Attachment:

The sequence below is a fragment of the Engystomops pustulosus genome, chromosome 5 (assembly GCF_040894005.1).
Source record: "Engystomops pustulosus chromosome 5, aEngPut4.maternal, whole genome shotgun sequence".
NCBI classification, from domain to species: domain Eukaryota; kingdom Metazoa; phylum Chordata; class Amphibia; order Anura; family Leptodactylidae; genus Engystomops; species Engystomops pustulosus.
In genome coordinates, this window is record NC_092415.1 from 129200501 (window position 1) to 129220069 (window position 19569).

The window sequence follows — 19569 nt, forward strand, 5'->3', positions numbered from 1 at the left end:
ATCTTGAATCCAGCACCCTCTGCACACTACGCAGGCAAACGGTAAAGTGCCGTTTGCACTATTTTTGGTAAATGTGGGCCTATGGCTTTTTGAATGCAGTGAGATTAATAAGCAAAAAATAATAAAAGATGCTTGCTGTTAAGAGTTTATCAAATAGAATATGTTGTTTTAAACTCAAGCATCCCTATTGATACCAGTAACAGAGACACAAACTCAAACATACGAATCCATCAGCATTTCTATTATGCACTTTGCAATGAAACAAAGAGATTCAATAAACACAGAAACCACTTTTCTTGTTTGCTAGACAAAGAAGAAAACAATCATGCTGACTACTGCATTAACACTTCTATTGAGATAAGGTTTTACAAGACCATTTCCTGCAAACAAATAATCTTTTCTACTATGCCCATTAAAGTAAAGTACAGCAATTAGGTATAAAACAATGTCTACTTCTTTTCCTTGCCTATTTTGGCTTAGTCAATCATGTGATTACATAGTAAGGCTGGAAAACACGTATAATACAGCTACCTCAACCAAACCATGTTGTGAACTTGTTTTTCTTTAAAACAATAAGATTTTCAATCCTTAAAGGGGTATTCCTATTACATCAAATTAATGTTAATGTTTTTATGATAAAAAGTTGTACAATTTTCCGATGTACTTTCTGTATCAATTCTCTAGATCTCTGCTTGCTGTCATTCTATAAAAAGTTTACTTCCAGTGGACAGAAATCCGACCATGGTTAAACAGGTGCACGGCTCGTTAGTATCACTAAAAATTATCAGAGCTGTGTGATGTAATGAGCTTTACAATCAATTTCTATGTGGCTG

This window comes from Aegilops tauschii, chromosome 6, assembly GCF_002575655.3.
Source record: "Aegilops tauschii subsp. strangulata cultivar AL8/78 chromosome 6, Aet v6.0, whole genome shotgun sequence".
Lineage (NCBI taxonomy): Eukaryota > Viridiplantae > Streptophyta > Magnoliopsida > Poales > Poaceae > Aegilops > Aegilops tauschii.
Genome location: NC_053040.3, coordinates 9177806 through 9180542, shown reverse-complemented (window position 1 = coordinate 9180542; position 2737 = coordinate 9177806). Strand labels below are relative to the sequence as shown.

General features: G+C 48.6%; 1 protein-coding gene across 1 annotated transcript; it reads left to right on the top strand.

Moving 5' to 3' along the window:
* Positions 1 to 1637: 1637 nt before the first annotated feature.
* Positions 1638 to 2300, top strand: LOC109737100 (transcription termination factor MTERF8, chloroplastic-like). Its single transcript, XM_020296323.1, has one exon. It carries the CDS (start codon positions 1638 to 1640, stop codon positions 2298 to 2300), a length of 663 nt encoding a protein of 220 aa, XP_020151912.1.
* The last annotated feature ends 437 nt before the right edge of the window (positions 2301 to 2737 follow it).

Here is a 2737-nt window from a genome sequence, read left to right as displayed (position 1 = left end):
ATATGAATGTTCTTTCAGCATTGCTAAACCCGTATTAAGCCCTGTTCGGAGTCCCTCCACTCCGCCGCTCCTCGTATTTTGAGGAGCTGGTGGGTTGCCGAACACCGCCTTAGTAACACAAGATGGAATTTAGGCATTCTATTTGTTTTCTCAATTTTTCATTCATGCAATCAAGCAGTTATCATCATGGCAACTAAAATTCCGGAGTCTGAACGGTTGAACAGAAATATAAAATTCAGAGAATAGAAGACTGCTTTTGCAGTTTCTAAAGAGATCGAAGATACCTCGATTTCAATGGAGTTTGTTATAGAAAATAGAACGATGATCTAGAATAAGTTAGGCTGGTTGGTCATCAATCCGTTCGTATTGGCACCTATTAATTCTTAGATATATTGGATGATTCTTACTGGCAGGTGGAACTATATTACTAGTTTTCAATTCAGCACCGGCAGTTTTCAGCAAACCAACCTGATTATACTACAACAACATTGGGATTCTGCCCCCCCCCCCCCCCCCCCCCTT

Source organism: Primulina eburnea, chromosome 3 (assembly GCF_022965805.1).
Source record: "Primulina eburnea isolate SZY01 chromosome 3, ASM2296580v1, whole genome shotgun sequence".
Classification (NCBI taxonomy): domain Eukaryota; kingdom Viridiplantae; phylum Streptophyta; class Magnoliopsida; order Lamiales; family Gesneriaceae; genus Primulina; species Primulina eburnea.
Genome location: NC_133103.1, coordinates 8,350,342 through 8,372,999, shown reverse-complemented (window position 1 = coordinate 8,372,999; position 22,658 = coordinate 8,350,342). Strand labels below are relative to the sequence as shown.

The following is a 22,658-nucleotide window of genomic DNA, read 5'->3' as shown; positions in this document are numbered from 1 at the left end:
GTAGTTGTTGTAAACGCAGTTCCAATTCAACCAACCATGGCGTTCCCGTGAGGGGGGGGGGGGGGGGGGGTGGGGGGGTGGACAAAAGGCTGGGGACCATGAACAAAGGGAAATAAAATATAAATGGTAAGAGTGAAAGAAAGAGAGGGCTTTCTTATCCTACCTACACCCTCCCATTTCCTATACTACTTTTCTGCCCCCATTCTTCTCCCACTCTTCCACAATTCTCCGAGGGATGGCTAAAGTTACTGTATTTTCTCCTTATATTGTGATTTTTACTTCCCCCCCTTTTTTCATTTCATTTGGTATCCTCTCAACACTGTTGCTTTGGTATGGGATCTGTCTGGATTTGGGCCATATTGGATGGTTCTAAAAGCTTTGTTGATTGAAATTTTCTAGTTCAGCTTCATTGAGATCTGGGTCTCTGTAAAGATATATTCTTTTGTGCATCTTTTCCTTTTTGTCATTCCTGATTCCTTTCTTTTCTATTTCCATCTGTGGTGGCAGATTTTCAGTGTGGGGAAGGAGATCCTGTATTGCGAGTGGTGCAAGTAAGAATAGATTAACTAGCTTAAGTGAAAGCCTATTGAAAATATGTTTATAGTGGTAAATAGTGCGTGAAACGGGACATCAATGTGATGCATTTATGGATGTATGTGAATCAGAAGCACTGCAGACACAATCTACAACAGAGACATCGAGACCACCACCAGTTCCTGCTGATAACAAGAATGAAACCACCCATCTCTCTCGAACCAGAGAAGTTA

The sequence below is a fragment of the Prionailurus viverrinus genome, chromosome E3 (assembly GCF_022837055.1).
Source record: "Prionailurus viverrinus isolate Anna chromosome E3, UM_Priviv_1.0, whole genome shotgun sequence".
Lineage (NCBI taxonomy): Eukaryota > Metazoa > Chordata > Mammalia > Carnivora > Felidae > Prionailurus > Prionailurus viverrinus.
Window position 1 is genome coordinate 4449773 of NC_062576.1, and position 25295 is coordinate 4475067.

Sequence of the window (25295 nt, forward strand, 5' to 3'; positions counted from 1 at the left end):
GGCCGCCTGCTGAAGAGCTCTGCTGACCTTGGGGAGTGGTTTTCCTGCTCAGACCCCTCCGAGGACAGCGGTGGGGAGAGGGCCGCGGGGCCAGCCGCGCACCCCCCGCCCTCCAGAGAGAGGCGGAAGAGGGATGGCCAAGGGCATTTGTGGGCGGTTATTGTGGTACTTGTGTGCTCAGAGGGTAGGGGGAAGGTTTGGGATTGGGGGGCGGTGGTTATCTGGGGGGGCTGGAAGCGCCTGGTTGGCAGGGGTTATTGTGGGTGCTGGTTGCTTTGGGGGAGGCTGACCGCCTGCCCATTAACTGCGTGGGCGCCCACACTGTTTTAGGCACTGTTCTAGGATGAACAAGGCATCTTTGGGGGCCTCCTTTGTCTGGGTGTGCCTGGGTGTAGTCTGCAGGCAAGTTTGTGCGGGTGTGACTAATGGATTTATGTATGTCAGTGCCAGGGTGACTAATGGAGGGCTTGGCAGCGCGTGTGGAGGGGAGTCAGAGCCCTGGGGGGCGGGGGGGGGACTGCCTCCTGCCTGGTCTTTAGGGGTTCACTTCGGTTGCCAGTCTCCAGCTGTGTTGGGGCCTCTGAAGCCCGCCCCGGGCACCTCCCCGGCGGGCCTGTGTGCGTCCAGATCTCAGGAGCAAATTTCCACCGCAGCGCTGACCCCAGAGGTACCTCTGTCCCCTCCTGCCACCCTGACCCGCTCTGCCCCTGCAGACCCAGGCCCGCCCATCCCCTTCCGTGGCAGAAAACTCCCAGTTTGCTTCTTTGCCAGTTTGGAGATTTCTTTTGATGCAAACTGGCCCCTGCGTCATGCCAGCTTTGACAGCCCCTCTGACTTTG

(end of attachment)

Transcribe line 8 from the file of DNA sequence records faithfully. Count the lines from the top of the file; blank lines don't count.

Source record: "Aegilops tauschii subsp. strangulata cultivar AL8/78 chromosome 6, Aet v6.0, whole genome shotgun sequence".